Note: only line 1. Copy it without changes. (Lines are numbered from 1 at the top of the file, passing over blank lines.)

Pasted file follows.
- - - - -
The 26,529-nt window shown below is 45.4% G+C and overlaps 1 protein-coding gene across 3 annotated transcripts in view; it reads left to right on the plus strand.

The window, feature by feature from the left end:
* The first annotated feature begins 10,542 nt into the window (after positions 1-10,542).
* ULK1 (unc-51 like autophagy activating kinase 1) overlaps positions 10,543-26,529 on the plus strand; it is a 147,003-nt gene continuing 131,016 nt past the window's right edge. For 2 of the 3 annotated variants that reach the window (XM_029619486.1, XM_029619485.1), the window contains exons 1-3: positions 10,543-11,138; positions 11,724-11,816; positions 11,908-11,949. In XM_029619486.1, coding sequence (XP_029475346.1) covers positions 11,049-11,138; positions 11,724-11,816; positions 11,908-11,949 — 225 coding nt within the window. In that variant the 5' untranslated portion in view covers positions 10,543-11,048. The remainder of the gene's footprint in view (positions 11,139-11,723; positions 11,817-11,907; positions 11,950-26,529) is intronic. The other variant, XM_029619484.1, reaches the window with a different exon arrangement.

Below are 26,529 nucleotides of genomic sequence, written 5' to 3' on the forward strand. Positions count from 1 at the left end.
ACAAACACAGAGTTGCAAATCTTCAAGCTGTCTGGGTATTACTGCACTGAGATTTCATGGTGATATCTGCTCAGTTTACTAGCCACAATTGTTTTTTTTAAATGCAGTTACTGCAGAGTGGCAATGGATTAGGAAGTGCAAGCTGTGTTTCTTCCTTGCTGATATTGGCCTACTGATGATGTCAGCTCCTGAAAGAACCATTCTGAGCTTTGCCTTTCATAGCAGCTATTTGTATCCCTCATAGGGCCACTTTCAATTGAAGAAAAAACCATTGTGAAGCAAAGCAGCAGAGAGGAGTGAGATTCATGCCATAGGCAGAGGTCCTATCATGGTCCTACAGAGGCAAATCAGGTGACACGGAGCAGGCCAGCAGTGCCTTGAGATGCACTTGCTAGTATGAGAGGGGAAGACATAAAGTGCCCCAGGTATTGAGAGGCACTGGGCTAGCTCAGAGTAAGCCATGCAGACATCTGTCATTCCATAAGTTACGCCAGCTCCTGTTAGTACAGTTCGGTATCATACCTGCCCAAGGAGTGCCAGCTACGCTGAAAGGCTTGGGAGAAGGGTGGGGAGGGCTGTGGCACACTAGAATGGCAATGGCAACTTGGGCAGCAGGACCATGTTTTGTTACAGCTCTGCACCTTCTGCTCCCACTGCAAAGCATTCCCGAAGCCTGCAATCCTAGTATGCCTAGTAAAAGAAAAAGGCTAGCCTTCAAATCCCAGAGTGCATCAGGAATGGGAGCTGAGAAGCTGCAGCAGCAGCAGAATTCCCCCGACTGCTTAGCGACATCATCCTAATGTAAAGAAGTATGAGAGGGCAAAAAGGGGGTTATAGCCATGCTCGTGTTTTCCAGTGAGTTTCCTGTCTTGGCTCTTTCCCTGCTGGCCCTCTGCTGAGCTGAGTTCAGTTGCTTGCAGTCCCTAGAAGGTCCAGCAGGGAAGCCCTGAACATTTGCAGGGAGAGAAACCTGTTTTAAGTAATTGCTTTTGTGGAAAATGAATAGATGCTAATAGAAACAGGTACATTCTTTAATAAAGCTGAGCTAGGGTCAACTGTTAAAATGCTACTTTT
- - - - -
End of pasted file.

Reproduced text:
The 26,529-nt window shown below is 45.4% G+C and overlaps 1 protein-coding gene across 3 annotated transcripts in view; it reads left to right on the plus strand.